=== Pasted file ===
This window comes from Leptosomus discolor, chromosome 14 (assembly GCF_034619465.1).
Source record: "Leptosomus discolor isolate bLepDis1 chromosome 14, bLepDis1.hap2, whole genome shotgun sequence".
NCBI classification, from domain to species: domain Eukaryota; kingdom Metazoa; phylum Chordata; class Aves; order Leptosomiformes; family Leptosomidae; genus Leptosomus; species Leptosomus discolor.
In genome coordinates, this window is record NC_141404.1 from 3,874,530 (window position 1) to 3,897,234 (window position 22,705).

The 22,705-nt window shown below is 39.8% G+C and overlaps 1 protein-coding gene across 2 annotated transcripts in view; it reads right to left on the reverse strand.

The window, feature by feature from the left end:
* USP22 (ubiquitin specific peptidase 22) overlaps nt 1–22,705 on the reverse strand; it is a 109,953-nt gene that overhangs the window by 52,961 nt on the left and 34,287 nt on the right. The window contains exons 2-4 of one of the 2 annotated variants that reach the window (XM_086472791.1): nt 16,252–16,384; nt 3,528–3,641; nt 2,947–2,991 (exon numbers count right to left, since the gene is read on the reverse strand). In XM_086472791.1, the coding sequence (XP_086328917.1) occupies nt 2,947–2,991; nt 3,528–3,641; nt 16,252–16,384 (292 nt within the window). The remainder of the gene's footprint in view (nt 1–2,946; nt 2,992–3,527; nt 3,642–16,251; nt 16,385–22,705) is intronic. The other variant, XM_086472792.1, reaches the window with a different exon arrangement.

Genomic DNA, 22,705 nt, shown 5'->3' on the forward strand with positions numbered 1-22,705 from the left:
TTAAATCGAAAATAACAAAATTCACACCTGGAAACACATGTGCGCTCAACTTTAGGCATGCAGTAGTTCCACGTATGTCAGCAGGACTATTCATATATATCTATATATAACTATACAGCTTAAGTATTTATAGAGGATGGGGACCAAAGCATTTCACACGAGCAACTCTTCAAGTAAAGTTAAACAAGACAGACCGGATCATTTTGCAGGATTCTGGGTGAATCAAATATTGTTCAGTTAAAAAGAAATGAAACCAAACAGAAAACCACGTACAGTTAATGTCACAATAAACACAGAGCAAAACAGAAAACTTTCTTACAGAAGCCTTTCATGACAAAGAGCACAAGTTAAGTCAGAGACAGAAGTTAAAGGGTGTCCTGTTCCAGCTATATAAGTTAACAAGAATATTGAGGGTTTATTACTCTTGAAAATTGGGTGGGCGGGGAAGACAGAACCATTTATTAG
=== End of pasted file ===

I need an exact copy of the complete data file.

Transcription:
This window comes from Leptosomus discolor, chromosome 14 (assembly GCF_034619465.1).
Source record: "Leptosomus discolor isolate bLepDis1 chromosome 14, bLepDis1.hap2, whole genome shotgun sequence".
NCBI classification, from domain to species: domain Eukaryota; kingdom Metazoa; phylum Chordata; class Aves; order Leptosomiformes; family Leptosomidae; genus Leptosomus; species Leptosomus discolor.
In genome coordinates, this window is record NC_141404.1 from 3,874,530 (window position 1) to 3,897,234 (window position 22,705).

The 22,705-nt window shown below is 39.8% G+C and overlaps 1 protein-coding gene across 2 annotated transcripts in view; it reads right to left on the reverse strand.

The window, feature by feature from the left end:
* USP22 (ubiquitin specific peptidase 22) overlaps nt 1–22,705 on the reverse strand; it is a 109,953-nt gene that overhangs the window by 52,961 nt on the left and 34,287 nt on the right. The window contains exons 2-4 of one of the 2 annotated variants that reach the window (XM_086472791.1): nt 16,252–16,384; nt 3,528–3,641; nt 2,947–2,991 (exon numbers count right to left, since the gene is read on the reverse strand). In XM_086472791.1, the coding sequence (XP_086328917.1) occupies nt 2,947–2,991; nt 3,528–3,641; nt 16,252–16,384 (292 nt within the window). The remainder of the gene's footprint in view (nt 1–2,946; nt 2,992–3,527; nt 3,642–16,251; nt 16,385–22,705) is intronic. The other variant, XM_086472792.1, reaches the window with a different exon arrangement.

Genomic DNA, 22,705 nt, shown 5'->3' on the forward strand with positions numbered 1-22,705 from the left:
TTAAATCGAAAATAACAAAATTCACACCTGGAAACACATGTGCGCTCAACTTTAGGCATGCAGTAGTTCCACGTATGTCAGCAGGACTATTCATATATATCTATATATAACTATACAGCTTAAGTATTTATAGAGGATGGGGACCAAAGCATTTCACACGAGCAACTCTTCAAGTAAAGTTAAACAAGACAGACCGGATCATTTTGCAGGATTCTGGGTGAATCAAATATTGTTCAGTTAAAAAGAAATGAAACCAAACAGAAAACCACGTACAGTTAATGTCACAATAAACACAGAGCAAAACAGAAAACTTTCTTACAGAAGCCTTTCATGACAAAGAGCACAAGTTAAGTCAGAGACAGAAGTTAAAGGGTGTCCTGTTCCAGCTATATAAGTTAACAAGAATATTGAGGGTTTATTACTCTTGAAAATTGGGTGGGCGGGGAAGACAGAACCATTTATTAG